Sprint and Verizon have both been providing more details about the practicalities of their densification programs, while piling pressure on US municipal authorities to make it easier for operators to access sites and infrastructure for 4G or 5G small cells.
Tarek Robbiati, Sprint’s CFO, has been one of the most vocal wireless executives about the need to make outdoor small cell deployment easier, cheaper and more scalable.
He has argued that local authorities can help lower barriers by opening up their sites and removing the red tape that currently surrounds permits and approvals for those locations, and for mobile equipment installation. But despite enthusiasm for smart city programs in many parts of the US, some states have proved hostile to the FCC’s attempts to set national rules and processes, jealously guarding their autonomy.
The biggest blow came in October when California governor Jerry Brown vetoed a state bill which would simplify the process of installing small cells, saying cities should be able to manage their own rights of way. In the wake of that decision, the majors of nine Chicago area cities said they opposed a state law to streamline processes for siting and deploying small cells, while all six Chicago area counties are also opposed.
Ray LaChance, CEO of ZenFi, which is building a dense dark fiber network in New York and New Jersey to support small cells on a wholesale basis, told a recent conference: “Our number one and number two costs are franchise fees and real estate taxes — a huge portion of our costs go there,” added that pole attachments in New York City can cost $400 each. “Cities say they want broadband access for everyone, but when you look at their policies, they are counter-intuitive. We would like to see some kind of homogenized franchise view, with free access to public assets,” he added.
Earlier this month, Sprint’s outgoing COO, Guenther Ottendorfer, said: “It takes a technician an hour to deploy a small cell, but it takes a year to obtain the permit. We would like to see all states pass small cell legislation (about 12 have already done so)”.
However, Robbiati says Sprint’s deployment is accelerating and that its recently agreed MVNO deal with cable operator Altice will enable it to cut through some of the red tape.
He told an investor conference last week: “We had a very positive negotiation [with Altice] because we looked at a very different model, a model where both companies leverage their own assets to deliver what’s important for the other company. And so in negotiating with Altice, what was important for us, was to gain access to their backhaul for macro tower backhaul needs. Equally it was also important to us to have the ability to deploy our own cell site hardware in the infrastructure over air strands. So we’ll build small cell sites in their footprint that will hang over aerial cable. It doesn’t involve permitting. So there is a time-to-market element that is really valuable to us.”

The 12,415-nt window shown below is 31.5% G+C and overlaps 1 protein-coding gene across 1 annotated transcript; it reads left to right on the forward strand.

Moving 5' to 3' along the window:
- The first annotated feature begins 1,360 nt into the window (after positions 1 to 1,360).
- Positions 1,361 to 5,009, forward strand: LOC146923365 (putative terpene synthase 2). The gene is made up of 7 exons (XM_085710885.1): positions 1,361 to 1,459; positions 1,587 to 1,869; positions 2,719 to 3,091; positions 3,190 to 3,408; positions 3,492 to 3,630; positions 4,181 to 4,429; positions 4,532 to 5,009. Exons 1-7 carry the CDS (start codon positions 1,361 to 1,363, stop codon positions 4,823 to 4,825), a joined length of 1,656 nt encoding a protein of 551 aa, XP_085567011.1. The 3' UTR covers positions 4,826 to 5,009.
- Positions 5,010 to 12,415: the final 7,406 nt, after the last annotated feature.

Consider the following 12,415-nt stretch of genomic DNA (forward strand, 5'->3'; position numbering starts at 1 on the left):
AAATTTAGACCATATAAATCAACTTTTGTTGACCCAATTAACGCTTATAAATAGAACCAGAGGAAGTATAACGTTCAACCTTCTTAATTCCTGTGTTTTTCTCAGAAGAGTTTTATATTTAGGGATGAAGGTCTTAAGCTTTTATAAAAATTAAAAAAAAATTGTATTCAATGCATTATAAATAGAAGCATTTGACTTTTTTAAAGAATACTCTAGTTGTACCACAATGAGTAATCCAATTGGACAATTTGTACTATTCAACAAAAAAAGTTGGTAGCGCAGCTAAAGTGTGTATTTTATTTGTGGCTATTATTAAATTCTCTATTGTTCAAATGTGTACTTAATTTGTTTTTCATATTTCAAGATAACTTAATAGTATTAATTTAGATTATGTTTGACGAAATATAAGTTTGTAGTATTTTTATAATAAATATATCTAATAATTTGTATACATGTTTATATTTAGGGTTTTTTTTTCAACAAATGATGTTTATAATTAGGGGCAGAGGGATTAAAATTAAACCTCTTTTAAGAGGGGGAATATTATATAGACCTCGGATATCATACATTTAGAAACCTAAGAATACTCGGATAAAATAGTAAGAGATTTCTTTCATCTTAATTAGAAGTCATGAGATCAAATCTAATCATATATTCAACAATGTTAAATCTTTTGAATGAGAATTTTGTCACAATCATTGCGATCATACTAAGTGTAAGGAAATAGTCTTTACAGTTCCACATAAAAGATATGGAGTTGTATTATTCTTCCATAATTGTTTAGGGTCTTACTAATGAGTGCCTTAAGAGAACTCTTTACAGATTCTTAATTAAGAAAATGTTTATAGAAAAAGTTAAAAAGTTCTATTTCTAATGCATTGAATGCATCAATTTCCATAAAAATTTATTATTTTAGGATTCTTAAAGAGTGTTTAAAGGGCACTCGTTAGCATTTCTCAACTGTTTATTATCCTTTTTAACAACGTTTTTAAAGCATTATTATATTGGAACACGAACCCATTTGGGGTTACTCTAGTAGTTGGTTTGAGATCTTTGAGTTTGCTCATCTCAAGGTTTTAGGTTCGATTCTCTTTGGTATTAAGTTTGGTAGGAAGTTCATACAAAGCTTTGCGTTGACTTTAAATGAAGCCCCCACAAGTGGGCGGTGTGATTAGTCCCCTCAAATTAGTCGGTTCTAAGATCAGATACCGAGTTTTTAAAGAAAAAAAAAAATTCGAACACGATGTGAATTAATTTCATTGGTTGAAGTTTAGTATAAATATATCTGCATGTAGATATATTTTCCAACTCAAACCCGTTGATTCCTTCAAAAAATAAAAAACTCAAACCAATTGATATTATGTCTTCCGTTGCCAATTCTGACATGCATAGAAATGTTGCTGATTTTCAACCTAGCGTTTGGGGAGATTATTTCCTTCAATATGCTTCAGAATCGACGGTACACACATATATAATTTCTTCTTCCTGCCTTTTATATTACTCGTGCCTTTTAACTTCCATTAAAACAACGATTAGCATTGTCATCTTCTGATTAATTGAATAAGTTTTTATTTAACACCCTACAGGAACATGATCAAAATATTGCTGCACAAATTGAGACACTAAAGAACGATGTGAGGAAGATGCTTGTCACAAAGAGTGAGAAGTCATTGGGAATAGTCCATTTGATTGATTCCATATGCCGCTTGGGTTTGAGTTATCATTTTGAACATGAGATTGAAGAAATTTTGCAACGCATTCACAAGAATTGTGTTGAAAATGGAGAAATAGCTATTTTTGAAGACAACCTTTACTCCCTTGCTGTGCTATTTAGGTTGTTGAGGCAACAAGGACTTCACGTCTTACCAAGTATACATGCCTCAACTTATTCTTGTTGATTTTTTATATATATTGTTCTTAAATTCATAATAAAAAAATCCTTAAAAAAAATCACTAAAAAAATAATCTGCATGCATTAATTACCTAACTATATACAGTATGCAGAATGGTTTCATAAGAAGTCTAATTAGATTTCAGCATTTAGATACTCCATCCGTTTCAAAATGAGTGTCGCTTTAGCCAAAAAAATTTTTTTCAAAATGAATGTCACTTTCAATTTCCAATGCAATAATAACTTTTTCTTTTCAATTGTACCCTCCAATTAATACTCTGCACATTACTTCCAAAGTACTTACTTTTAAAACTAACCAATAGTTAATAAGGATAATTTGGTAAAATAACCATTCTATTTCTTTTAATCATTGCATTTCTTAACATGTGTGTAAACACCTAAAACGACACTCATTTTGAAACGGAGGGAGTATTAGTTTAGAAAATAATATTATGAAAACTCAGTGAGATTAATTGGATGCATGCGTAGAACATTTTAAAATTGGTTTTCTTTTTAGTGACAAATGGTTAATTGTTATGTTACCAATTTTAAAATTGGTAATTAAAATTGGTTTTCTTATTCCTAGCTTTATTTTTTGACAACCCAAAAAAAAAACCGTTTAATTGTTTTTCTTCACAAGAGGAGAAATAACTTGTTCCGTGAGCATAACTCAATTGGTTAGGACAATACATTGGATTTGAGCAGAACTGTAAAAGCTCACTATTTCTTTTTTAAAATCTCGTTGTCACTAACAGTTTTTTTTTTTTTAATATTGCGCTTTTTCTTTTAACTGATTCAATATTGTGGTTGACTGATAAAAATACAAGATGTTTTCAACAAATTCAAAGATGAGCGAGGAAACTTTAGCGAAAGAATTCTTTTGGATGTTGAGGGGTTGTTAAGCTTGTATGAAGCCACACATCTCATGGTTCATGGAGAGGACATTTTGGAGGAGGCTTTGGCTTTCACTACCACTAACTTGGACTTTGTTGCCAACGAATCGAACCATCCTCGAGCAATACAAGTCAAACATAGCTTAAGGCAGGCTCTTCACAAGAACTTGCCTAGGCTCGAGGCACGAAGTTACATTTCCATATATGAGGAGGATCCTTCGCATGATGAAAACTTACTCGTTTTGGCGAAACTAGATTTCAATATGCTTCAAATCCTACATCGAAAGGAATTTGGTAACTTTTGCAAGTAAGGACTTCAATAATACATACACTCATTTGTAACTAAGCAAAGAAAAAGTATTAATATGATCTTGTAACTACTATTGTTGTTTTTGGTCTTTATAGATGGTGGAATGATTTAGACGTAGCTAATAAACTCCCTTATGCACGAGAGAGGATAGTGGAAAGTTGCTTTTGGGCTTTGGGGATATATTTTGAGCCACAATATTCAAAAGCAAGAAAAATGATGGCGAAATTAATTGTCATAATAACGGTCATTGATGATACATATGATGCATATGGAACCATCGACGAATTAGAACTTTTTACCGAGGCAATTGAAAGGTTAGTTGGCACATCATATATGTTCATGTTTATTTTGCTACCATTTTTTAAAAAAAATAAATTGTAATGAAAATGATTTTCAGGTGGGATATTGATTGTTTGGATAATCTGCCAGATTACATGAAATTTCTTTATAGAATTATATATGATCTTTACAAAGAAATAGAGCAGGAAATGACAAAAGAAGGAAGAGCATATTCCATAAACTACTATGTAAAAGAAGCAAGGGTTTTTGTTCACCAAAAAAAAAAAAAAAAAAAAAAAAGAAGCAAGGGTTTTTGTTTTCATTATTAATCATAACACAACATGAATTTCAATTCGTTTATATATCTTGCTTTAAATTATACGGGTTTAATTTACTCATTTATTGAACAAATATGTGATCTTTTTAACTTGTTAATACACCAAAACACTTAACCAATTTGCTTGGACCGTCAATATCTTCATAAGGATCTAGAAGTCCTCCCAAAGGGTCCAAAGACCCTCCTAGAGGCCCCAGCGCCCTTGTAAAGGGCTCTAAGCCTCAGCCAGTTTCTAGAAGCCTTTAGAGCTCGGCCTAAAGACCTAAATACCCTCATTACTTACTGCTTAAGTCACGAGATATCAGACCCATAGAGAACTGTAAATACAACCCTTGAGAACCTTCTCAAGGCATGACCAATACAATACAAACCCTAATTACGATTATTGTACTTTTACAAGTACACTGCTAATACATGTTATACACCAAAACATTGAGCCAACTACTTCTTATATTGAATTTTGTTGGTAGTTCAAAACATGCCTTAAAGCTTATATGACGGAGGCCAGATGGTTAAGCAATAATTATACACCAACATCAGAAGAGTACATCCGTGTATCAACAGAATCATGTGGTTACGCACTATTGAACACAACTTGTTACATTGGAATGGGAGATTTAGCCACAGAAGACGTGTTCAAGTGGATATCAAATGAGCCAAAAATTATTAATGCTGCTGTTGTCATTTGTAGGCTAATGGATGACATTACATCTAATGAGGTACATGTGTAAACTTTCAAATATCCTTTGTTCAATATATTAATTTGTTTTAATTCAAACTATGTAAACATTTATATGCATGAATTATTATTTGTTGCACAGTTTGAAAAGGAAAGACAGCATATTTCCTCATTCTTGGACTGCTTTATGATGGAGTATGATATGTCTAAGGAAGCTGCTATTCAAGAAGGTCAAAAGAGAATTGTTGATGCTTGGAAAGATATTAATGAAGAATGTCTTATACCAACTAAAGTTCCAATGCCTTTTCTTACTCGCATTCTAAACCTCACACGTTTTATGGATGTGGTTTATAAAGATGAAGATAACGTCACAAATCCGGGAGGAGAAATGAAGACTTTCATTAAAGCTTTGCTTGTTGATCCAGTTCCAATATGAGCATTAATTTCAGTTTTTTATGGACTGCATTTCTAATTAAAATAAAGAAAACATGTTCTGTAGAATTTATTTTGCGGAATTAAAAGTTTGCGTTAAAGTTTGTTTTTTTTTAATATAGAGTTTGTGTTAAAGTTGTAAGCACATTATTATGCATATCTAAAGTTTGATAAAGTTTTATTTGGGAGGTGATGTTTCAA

Robbiati also said that Sprint aims to deploy “a few thousand towers” over the next two years as it increases its capex spend – after slashing it over the past couple of years – thanks to an increased injection of funds by parent Softbank. This will help it to narrow its 4G network and revenue gap with the three larger MNOs, spending between $5bn and $6bn in fiscal 2018 – three times the 2016 sum. The CFO said that higher level would probably be maintained in 2019 but that Sprint would still break even in terms of free cashflow at that time.
“So, if you look at our operating cashflow, we generated $3.2bn in the first half [of fiscal 2017],” Robbiati told the investors.. “The whole of last year we generated $4.2bn. This year, from a capex standpoint, we are targeting $3.5bn to $4bn of capex, which is $2bn more than the prior year. So we have the headroom to invest more. Next year it’s going to be a similar story … We are equipping ourselves from a financing standpoint to be able to manage the impact that capex investment will have around cash.”
Densification, accompanied by some macro expansion, will be the main strategy, though even the new macro towers will be for “neighborhood expansion” of capacity within the existing footprint rather than a significant increase in coverage. Tri-band support will be added to all macro sites and many will be boosted with Massive MIMO over the coming few years.
Meanwhile, Verizon’s Ed Chan, SVP of technology strategy and planning, told a Barclays investor event last week that the telco wants to go after “a set of cities” for its initial 5G launch, which could be considered “5G cities”. Verizon will launch the first commercial 5G services – delivering residential fixed-only wireless at first on pre-standard equipment – in three to five markets next year, starting with Sacramento, California. In selecting the first cities, Chan the right approach by the municipal authorities was as important as the actual location, while the results of market trials were also a key consideration.
“We wanted to go after a set of cities that could be highlighted as 5G cities,” he said, with the right density and the most progressive authorities.
The first 5G services will be in 28 GHz millimeter wave spectrum, and Chan said this equipment would be overlaid on existing 4G sites rather than deployed in a brand new network, in order to reduce costs and provide 4G mobility and coverage for the fixed wireless users, before a fully mobile, wide area 5G network is created.
Verizon has so far conducted trials in 11 US markets, but Chan said “it would be practically silly for us to predict all of the applications” that will emerge. Instead, he said the ethos was “let’s get out there and build a network”, and the applications will come.